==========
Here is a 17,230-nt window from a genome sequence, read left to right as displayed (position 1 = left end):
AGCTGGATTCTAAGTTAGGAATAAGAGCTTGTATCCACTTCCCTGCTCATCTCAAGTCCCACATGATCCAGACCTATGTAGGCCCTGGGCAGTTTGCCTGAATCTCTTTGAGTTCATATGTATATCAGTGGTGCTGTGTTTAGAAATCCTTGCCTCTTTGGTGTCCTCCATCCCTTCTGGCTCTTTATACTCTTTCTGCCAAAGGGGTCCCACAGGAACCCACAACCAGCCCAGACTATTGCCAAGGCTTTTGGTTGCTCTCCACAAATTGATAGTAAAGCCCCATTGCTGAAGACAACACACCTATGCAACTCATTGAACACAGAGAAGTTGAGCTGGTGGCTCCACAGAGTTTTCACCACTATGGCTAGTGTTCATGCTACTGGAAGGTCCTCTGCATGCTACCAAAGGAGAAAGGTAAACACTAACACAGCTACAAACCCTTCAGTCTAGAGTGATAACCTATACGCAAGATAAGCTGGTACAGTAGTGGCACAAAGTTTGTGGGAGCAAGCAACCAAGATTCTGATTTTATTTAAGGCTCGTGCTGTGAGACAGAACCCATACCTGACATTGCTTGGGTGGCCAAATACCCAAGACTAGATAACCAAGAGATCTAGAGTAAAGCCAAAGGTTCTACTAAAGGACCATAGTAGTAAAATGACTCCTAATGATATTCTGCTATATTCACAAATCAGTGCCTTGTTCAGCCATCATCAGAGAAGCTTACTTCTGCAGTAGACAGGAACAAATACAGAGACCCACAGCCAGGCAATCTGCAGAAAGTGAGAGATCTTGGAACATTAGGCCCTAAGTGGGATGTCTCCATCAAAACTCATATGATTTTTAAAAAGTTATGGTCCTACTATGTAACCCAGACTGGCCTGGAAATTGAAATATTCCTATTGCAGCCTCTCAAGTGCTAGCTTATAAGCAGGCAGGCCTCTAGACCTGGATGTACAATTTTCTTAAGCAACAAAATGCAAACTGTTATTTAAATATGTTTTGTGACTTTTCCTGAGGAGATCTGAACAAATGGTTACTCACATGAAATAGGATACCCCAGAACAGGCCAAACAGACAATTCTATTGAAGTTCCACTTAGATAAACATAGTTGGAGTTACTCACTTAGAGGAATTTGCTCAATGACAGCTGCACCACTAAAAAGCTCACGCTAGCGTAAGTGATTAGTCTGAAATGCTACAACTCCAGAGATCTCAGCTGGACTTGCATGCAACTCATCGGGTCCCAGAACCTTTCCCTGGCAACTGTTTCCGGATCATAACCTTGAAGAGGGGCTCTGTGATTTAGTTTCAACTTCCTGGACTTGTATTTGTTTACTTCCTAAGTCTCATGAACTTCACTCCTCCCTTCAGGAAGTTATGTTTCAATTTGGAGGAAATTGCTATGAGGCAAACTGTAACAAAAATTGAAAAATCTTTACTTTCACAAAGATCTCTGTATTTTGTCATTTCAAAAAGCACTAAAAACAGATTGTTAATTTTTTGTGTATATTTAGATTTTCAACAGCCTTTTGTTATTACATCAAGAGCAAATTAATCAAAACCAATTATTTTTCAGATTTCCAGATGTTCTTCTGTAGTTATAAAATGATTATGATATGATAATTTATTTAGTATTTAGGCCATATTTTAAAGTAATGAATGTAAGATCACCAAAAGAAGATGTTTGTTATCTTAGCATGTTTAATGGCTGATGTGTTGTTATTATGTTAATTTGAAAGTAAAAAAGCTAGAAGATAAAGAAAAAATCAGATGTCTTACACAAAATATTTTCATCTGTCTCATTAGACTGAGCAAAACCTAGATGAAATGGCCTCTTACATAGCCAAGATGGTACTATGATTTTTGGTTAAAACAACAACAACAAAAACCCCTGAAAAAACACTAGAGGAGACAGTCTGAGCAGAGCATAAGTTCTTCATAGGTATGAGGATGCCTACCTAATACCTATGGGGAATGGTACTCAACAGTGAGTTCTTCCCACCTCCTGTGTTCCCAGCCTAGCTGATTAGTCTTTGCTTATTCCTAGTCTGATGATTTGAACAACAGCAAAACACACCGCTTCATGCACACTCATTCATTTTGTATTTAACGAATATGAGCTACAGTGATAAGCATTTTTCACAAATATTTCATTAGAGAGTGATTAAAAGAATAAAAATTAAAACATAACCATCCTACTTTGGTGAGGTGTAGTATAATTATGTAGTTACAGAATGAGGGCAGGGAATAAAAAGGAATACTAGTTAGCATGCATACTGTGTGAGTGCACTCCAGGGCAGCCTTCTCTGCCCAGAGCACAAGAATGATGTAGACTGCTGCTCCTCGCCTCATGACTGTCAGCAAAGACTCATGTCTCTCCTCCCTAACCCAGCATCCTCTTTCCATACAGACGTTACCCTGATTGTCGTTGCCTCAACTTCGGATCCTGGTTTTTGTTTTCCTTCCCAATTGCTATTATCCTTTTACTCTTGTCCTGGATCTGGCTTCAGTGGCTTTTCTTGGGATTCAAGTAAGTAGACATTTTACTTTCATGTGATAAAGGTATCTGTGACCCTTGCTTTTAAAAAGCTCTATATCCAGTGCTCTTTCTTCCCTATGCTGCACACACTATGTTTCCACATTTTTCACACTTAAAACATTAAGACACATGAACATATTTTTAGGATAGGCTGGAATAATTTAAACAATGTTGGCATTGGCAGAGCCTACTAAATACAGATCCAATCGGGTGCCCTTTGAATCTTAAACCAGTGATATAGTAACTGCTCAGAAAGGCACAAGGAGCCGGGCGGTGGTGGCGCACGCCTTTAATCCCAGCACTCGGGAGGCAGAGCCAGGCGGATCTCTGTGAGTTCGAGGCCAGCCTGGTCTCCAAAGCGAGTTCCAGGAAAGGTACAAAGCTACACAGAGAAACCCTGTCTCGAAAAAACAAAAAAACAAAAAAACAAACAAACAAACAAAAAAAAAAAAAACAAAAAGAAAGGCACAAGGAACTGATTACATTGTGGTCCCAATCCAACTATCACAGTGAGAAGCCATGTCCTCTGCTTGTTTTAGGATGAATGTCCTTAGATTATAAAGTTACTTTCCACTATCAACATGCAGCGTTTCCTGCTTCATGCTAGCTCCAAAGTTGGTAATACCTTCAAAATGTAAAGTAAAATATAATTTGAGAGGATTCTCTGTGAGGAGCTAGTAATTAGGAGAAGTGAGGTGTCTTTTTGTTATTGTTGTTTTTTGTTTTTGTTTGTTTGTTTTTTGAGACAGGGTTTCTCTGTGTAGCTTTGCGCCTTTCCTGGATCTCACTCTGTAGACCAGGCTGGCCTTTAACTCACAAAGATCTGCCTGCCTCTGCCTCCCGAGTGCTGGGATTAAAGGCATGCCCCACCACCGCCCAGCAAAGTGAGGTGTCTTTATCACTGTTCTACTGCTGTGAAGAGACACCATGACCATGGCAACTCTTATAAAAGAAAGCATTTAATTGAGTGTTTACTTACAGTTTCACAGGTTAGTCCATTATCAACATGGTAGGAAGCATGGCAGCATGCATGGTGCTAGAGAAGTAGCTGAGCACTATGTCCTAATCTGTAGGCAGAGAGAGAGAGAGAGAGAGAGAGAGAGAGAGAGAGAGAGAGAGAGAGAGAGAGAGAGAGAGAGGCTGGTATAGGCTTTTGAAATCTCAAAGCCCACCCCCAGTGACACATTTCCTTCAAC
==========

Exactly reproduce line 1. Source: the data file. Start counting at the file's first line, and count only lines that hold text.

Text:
Here is a 17,230-nt window from a genome sequence, read left to right as displayed (position 1 = left end):